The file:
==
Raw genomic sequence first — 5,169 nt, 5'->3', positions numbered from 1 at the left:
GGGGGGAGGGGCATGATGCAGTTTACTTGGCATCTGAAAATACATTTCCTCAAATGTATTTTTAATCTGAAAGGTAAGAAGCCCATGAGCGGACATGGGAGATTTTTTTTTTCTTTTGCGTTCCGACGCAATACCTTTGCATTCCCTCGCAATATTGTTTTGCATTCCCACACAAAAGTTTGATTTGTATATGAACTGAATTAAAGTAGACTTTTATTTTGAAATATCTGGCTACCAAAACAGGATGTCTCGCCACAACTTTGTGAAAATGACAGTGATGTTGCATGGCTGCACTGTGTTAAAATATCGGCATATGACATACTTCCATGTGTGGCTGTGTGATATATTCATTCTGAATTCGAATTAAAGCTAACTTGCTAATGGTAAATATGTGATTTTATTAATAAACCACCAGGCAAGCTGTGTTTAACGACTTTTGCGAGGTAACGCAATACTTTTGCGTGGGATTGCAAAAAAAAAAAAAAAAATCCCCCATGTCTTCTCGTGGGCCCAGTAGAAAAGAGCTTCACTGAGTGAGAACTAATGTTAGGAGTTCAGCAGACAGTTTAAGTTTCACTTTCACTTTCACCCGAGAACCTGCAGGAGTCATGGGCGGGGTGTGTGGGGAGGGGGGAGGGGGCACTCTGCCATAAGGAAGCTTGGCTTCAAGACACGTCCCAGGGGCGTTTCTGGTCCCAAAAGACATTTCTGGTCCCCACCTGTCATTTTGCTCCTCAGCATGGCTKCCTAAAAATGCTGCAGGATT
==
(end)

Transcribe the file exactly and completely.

Raw genomic sequence first — 5,169 nt, 5'->3', positions numbered from 1 at the left:
GGGGGGAGGGGCATGATGCAGTTTACTTGGCATCTGAAAATACATTTCCTCAAATGTATTTTTAATCTGAAAGGTAAGAAGCCCATGAGCGGACATGGGAGATTTTTTTTTTCTTTTGCGTTCCGACGCAATACCTTTGCATTCCCTCGCAATATTGTTTTGCATTCCCACACAAAAGTTTGATTTGTATATGAACTGAATTAAAGTAGACTTTTATTTTGAAATATCTGGCTACCAAAACAGGATGTCTCGCCACAACTTTGTGAAAATGACAGTGATGTTGCATGGCTGCACTGTGTTAAAATATCGGCATATGACATACTTCCATGTGTGGCTGTGTGATATATTCATTCTGAATTCGAATTAAAGCTAACTTGCTAATGGTAAATATGTGATTTTATTAATAAACCACCAGGCAAGCTGTGTTTAACGACTTTTGCGAGGTAACGCAATACTTTTGCGTGGGATTGCAAAAAAAAAAAAAAAAATCCCCCATGTCTTCTCGTGGGCCCAGTAGAAAAGAGCTTCACTGAGTGAGAACTAATGTTAGGAGTTCAGCAGACAGTTTAAGTTTCACTTTCACTTTCACCCGAGAACCTGCAGGAGTCATGGGCGGGGTGTGTGGGGAGGGGGGAGGGGGCACTCTGCCATAAGGAAGCTTGGCTTCAAGACACGTCCCAGGGGCGTTTCTGGTCCCAAAAGACATTTCTGGTCCCCACCTGTCATTTTGCTCCTCAGCATGGCTKCCTAAAAATGCTGCAGGATT